Transport seems to be an obsession with most small boys. How we get somewhere is as important as where we're going.
A fascination with flying machines
I flew in the Concorde last weekend, landing it at Heathrow, with all my family strapped in the seats behind me. It wasn't a perfect landing - in fact, one wheel was firmly off the runway. Then, after we'd landed, seven-year-old River turned the plane and we took off again, with a child in the captain's seat. I haven't had such fun in ages. This thrilling ride all took place on a flight simulator. And by flight simulator, I don't mean some sort of glorified fairground ride. This is the same simulator that Concorde pilots themselves used to learn on. And it's now in a hangar in a field outside Weybridge, Surrey, in the south of England, almost ready to be opened to the public, so you can all have a go at landing that iconic plane.
The simulator is situated at Brooklands Museum. To be honest, until my brother - and aviation enthusiast ? dragged us all there, I'd never heard of it either. Brooklands was a major centre for aircraft design and test flying for most of the 20th century. The first Flight Ticket Office was opened there in 1911 by Keith Prowse. It's where some of the world's most iconic planes, manufactured by companies such as Hawker, Sopwith, Vickers and the British Aircraft Corporation (BAC), were manufactured and first flew.
These flying vessels became heroes in the 1960s film Those Magnificent Men in the Flying Machines, a film my kids still watch. But now Brooklands is an aircraft graveyard. The planes sitting on the pit-holed tarmac all made their last flight to that spot, and haven't left since. I don't understand why, but transport seems to be an obsession with most small boys. How we get somewhere is as important to River as where we're going. So he went wild at Brooklands, skipping up the steps of plane after plane, walking up the aisles, sitting in the pilot's seat. We played flight attendants on the Concorde, first engineer on the Vickers Vanguard, and captain on the Viscount. We boarded the VC10 that once belonged to the Sultan of Oman. It boasted what must be the original first-class, flat bed cum seat - two cabins on board with a double bed in each, with a single seat belt stretched across a gold velvet bedspread. In fact, everything was in gold velvet, from the velvet-covered pre-plasma television, to the velvet cover on the toilet seat.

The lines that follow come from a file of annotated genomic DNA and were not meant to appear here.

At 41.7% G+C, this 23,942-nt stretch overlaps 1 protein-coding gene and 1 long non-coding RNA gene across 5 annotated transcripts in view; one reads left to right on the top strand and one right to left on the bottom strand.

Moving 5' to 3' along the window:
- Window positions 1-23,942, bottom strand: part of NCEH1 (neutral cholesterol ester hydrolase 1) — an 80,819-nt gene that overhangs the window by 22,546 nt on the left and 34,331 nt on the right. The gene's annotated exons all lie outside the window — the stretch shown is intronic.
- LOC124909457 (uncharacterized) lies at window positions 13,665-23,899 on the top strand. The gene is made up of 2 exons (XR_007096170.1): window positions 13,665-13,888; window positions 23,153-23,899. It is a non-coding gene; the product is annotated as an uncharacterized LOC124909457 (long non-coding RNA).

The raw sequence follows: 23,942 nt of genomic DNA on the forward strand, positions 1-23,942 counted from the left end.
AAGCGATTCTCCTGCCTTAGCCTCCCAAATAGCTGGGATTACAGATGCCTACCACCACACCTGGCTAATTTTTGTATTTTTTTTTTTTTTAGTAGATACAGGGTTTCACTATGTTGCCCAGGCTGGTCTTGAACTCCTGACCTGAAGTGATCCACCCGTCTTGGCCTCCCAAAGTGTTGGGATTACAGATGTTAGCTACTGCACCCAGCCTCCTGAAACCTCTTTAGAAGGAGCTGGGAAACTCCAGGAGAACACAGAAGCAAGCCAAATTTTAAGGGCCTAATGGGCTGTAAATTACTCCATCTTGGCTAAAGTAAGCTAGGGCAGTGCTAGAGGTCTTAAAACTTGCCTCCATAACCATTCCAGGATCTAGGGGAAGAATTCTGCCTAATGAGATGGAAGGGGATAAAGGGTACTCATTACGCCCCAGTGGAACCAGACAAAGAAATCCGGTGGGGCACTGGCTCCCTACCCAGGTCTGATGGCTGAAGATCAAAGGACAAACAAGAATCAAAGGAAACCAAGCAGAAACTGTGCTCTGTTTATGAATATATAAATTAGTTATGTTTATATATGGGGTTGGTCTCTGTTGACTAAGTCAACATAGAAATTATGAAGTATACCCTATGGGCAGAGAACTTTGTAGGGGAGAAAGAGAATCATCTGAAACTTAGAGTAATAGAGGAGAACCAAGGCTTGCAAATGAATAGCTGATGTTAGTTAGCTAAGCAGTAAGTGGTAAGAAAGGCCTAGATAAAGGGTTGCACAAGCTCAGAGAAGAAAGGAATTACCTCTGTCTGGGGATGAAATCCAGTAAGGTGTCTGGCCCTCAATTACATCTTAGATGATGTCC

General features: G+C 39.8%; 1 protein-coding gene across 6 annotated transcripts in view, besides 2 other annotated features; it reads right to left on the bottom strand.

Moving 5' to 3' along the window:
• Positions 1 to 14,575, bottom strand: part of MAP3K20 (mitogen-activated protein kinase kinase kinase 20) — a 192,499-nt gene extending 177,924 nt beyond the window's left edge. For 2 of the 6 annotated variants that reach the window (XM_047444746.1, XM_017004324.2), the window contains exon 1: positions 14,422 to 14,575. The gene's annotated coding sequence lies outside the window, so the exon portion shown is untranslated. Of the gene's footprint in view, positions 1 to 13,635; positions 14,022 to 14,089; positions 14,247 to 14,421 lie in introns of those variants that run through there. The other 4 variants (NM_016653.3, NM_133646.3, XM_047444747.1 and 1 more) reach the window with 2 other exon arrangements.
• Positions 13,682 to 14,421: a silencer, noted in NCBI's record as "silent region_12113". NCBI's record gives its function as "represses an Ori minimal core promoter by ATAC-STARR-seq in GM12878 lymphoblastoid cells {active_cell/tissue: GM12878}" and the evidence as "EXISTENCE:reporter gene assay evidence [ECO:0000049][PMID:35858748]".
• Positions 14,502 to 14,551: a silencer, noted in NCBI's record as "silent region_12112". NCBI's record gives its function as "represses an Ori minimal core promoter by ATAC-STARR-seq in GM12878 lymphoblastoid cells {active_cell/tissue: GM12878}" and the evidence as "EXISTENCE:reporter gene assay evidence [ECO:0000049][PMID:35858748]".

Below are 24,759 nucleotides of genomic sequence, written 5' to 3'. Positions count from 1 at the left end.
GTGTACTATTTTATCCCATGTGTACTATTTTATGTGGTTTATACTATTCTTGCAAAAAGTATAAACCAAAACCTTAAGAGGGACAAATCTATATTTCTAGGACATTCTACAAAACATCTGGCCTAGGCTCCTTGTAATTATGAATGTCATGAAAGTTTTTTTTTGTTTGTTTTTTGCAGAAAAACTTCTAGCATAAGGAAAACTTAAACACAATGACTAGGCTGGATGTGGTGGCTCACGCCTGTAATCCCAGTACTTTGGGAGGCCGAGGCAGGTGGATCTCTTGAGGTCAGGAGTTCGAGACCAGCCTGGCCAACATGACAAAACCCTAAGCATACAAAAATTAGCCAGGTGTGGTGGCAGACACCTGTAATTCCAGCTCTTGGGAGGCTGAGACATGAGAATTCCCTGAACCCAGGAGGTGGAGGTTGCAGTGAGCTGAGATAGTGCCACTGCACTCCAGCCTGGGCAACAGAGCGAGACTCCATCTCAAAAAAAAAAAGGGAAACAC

Brooklands may be about transport, but the sort of journey it took my family on was more time travel than geographically shifting from place to place. The planes let us enter an era when travel wasn't about queuing and being cramped, but had glamour and style. It wasn't only fun for the kids, it was a hands-on history lesson. "Can we go on one of these next time we go away?" asked Savanna, River's twin sister, as we sat in a seat on the Sultan's VC10. If only, I replied. If only.
* For more information about Brooklands Museum, visit www.brooklandsmuseum.com Do you have family travel tips that you'd like to share? E-mail Dea at dbirkett@ thenational.ae